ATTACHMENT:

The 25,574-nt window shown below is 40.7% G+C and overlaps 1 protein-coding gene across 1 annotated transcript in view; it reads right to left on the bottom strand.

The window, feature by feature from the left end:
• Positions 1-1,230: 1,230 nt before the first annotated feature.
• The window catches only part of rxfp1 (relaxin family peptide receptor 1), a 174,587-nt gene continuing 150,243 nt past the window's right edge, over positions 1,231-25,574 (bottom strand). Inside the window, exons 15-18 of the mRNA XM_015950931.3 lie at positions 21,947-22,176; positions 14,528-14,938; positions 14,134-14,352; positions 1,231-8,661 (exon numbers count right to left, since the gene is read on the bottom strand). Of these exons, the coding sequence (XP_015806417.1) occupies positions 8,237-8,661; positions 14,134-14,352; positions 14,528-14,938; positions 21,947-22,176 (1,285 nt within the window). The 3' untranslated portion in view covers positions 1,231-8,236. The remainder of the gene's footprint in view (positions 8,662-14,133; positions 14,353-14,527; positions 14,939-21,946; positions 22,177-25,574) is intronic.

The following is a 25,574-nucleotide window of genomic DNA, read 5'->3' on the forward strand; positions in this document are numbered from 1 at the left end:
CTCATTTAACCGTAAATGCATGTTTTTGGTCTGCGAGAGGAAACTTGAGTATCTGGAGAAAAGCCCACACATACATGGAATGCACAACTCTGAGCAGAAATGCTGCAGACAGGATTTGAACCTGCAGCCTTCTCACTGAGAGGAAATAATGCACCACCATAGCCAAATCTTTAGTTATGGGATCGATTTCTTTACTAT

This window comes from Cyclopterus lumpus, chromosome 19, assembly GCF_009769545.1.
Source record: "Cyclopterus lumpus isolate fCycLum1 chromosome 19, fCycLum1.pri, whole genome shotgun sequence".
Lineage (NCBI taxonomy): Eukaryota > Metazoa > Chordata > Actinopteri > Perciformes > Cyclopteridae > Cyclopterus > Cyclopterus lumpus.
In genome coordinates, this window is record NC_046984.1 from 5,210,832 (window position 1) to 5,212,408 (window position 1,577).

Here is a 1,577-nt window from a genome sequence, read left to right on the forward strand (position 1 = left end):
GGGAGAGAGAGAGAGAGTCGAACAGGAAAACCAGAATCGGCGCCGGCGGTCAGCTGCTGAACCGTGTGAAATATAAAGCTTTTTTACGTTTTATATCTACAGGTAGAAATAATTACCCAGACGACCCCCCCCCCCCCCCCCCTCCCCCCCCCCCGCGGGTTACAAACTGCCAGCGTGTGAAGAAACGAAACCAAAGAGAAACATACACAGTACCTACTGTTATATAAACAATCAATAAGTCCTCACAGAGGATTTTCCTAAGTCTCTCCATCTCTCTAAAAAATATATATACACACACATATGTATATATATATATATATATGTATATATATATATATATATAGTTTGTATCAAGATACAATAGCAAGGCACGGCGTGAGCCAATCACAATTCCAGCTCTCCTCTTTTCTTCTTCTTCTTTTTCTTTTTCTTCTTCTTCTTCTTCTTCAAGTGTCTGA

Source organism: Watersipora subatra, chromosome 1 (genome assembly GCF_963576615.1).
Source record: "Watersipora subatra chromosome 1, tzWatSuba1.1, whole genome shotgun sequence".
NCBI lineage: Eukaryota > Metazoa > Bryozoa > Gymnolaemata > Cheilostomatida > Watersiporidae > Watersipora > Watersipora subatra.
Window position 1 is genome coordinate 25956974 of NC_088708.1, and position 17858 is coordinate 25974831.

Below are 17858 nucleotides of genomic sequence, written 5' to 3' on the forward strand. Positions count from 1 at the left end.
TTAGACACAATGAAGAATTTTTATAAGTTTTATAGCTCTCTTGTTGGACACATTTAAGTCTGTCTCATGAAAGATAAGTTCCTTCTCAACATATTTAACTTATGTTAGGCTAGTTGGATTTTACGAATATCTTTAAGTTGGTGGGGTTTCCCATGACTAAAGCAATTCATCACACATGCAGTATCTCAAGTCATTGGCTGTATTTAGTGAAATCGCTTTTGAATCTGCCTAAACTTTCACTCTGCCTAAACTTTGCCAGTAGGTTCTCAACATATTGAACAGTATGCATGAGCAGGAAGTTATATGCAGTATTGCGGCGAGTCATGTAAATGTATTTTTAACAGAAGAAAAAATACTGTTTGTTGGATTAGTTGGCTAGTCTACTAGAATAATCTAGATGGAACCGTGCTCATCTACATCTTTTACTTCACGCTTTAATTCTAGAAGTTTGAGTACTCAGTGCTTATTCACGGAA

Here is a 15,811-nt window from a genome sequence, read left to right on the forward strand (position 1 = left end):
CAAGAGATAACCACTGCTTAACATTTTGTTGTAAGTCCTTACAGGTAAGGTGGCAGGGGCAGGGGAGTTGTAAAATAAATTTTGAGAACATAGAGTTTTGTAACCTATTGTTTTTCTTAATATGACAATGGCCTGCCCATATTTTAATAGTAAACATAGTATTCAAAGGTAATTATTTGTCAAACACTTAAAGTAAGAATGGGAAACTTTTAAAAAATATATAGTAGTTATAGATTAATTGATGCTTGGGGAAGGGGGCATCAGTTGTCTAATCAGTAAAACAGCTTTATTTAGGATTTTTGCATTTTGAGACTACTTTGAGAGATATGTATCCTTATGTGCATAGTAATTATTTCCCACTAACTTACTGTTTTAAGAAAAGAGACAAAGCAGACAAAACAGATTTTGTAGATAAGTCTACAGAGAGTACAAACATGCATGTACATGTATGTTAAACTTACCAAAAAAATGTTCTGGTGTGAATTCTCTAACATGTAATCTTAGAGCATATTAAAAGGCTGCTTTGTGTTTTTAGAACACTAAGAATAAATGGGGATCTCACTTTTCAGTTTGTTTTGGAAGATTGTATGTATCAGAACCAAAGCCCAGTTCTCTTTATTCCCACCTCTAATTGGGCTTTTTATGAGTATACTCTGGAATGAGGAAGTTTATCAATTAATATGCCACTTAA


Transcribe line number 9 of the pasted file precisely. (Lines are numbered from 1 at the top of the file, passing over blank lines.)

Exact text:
Lineage (NCBI taxonomy): Eukaryota > Metazoa > Chordata > Actinopteri > Perciformes > Cyclopteridae > Cyclopterus > Cyclopterus lumpus.